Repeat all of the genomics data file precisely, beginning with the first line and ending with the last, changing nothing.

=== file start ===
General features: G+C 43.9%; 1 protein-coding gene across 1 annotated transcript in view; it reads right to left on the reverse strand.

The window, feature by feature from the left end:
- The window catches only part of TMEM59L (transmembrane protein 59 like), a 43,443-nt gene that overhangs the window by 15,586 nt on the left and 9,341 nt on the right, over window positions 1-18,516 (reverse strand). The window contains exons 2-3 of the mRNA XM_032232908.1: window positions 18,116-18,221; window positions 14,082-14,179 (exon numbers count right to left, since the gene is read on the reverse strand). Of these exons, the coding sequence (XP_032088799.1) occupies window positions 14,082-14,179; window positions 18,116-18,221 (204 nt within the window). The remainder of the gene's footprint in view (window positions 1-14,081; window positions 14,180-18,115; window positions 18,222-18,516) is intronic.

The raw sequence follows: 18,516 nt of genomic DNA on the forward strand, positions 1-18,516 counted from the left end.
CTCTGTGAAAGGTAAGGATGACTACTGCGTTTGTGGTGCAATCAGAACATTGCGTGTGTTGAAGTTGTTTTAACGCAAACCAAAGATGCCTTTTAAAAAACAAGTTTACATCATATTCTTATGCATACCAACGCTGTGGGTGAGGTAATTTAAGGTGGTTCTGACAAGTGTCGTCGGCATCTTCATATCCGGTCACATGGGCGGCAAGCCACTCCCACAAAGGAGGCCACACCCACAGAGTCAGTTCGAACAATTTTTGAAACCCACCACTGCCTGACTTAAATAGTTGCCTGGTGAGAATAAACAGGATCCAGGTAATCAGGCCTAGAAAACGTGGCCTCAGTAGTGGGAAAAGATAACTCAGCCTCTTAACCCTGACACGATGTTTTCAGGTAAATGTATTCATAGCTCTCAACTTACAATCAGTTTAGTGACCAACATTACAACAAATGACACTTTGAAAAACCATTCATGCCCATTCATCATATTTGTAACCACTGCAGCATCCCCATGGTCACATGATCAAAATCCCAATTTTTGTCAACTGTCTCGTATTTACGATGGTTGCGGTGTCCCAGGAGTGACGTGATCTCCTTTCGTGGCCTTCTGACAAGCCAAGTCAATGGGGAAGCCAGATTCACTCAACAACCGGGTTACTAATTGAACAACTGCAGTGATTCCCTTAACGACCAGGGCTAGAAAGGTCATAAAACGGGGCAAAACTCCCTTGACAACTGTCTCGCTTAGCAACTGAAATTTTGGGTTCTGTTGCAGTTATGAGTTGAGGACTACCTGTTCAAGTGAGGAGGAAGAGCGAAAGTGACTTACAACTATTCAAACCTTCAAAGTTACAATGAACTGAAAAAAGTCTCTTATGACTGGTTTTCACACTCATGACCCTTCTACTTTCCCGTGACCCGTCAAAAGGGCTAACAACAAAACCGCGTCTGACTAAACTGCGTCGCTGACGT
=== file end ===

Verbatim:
General features: G+C 43.9%; 1 protein-coding gene across 1 annotated transcript in view; it reads right to left on the reverse strand.

The window, feature by feature from the left end:
- The window catches only part of TMEM59L (transmembrane protein 59 like), a 43,443-nt gene that overhangs the window by 15,586 nt on the left and 9,341 nt on the right, over window positions 1-18,516 (reverse strand). The window contains exons 2-3 of the mRNA XM_032232908.1: window positions 18,116-18,221; window positions 14,082-14,179 (exon numbers count right to left, since the gene is read on the reverse strand). Of these exons, the coding sequence (XP_032088799.1) occupies window positions 14,082-14,179; window positions 18,116-18,221 (204 nt within the window). The remainder of the gene's footprint in view (window positions 1-14,081; window positions 14,180-18,115; window positions 18,222-18,516) is intronic.

The raw sequence follows: 18,516 nt of genomic DNA on the forward strand, positions 1-18,516 counted from the left end.
CTCTGTGAAAGGTAAGGATGACTACTGCGTTTGTGGTGCAATCAGAACATTGCGTGTGTTGAAGTTGTTTTAACGCAAACCAAAGATGCCTTTTAAAAAACAAGTTTACATCATATTCTTATGCATACCAACGCTGTGGGTGAGGTAATTTAAGGTGGTTCTGACAAGTGTCGTCGGCATCTTCATATCCGGTCACATGGGCGGCAAGCCACTCCCACAAAGGAGGCCACACCCACAGAGTCAGTTCGAACAATTTTTGAAACCCACCACTGCCTGACTTAAATAGTTGCCTGGTGAGAATAAACAGGATCCAGGTAATCAGGCCTAGAAAACGTGGCCTCAGTAGTGGGAAAAGATAACTCAGCCTCTTAACCCTGACACGATGTTTTCAGGTAAATGTATTCATAGCTCTCAACTTACAATCAGTTTAGTGACCAACATTACAACAAATGACACTTTGAAAAACCATTCATGCCCATTCATCATATTTGTAACCACTGCAGCATCCCCATGGTCACATGATCAAAATCCCAATTTTTGTCAACTGTCTCGTATTTACGATGGTTGCGGTGTCCCAGGAGTGACGTGATCTCCTTTCGTGGCCTTCTGACAAGCCAAGTCAATGGGGAAGCCAGATTCACTCAACAACCGGGTTACTAATTGAACAACTGCAGTGATTCCCTTAACGACCAGGGCTAGAAAGGTCATAAAACGGGGCAAAACTCCCTTGACAACTGTCTCGCTTAGCAACTGAAATTTTGGGTTCTGTTGCAGTTATGAGTTGAGGACTACCTGTTCAAGTGAGGAGGAAGAGCGAAAGTGACTTACAACTATTCAAACCTTCAAAGTTACAATGAACTGAAAAAAGTCTCTTATGACTGGTTTTCACACTCATGACCCTTCTACTTTCCCGTGACCCGTCAAAAGGGCTAACAACAAAACCGCGTCTGACTAAACTGCGTCGCTGACGT